In response, Organ set up a conference call with the other Relators and the Government. Id. At the same time, Buschner sent an email to Organ indicating she would assent to CHS's revisions: “I'm okay with the agreement as is. . . . As to CHS not agreeing to pay us fees, I assumed that would be the case.” JEX 54 at 929. Organ submitted a letter to Waldman that same day, in which Organ advised that his clients were “prepared to proceed with the [attorney's] fee petition process if necessary, [although] we hope the attached un-redacted time records will help move this negotiation forward and allow us to reach an amicable resolution on this issue.” JEX 57 at 936. O'Connell also sent an email to Waldman on June 10, in which he clearly stated his Relator clients' intention to seek fees under § 3730(d), and offered to submit time records as an attempt to reach a resolution of any attorney's fees issues. JEX 58. Waldman responded that CHS agreed to the conditions for submission of the time records (JEX 59), but did not state that the issues in dispute included recoverability of fees. On June 20, Soifer sent an email to counsel for Relators Scott Plantz and Kathleen Bryant recounting a conversation with Waldman in which Waldman requested a different breakdown of fees, presumably because of first-to-file issues. JEX 60. Soifer relayed that she explained to Waldman “about the first four cases all working together at the behest of the DOJ, working on the national case” and that, for that reason, all of the Relators' attorneys “needed [their] fees paid, ” adding that “[i]t seemed clear he had no clue.” Id.

. . . On June 23, O'Connell emailed Handrigan with a bleak forecast following a June 20 telephone conversation with Waldman: “[I] am not optimistic that CHS will enter into agreement to pay fees before July 21. They are already making noises about claiming first to file challenges to fees. . . . So, the fees will have to be handled after the settlement.” JEX 61 at 333. The following day, Organ emailed Waldman and Sauber to convey objections to CHS's deletion of Term 2, arguing that “because the Government is intervening in Relators' cases, and Relators are dismissing their claims in their entirety, Relators are entitled to their reasonable expenses, attorneys' fees and costs.” JEX 63 at 1206. Organ further advised Waldman and Sauber that if CHS was unwilling to resolve attorneys' fees and expenses as part of the settlement, “[Relators] will need to revisit the language in the settlement agreement, and prepare our petitions for attorneys' fees.” Id.[14]Later email exchanges, from June 25 through July 1, between CHS's counsel and these same attorneys confirmed that this particular group of Relators asserted their entitlement to attorneys' fees, which CHS continued to refer to as an open issue. JEX 65, 66, 69, 70.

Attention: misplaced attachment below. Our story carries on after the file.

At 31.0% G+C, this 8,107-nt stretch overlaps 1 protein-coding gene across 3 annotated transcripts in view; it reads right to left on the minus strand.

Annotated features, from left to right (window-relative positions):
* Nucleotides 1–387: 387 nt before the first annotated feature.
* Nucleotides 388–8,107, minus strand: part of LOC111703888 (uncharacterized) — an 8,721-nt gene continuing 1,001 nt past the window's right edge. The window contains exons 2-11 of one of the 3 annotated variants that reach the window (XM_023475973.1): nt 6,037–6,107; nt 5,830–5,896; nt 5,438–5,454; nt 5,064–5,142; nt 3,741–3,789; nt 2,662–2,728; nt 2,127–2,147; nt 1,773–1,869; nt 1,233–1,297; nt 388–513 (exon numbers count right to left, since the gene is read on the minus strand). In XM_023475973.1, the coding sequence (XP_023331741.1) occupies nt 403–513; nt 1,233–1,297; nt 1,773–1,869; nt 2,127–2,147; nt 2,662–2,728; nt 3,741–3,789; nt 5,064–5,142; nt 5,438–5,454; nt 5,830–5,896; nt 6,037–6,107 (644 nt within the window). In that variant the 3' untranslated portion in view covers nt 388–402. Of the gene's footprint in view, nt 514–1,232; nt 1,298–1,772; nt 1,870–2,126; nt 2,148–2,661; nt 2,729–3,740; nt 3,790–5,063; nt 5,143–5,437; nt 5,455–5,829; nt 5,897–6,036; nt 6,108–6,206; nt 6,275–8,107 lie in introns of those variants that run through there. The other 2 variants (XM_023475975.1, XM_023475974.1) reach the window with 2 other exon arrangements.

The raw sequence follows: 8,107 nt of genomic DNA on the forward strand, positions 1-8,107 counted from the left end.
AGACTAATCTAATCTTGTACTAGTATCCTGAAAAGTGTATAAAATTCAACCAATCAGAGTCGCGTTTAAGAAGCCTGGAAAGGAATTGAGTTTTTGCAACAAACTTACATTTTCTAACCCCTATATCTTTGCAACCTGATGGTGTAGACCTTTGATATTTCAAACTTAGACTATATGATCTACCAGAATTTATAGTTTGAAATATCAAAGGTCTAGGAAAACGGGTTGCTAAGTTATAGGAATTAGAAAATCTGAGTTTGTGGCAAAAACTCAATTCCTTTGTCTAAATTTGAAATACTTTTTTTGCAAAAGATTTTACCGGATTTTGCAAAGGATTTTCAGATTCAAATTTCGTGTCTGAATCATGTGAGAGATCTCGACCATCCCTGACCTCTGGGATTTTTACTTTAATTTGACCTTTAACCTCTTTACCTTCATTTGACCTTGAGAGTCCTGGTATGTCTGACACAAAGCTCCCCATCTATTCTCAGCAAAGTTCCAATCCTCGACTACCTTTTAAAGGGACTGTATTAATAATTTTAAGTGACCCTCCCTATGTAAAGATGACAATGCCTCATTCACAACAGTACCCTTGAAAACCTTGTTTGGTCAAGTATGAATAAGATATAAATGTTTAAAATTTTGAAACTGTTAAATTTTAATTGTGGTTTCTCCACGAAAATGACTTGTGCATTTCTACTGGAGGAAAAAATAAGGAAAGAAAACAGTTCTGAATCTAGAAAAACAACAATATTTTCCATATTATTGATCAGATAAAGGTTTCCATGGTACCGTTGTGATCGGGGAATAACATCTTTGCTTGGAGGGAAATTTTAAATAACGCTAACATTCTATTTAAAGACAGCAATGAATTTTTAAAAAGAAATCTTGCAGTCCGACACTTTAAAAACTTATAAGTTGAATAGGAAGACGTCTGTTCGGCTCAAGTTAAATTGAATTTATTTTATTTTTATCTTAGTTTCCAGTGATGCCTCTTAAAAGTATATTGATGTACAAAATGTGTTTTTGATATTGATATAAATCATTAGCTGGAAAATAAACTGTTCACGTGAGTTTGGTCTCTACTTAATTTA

(R. & R. at 13-23.)

         We pause to emphasize the just-cited email exchange. Waldman, representing CHS, clearly indicated on June 25 that first-to-file challenges were an active possibility as CHS collected billing information from attorneys for relators Reuille, Cook-Reska, and Plantz.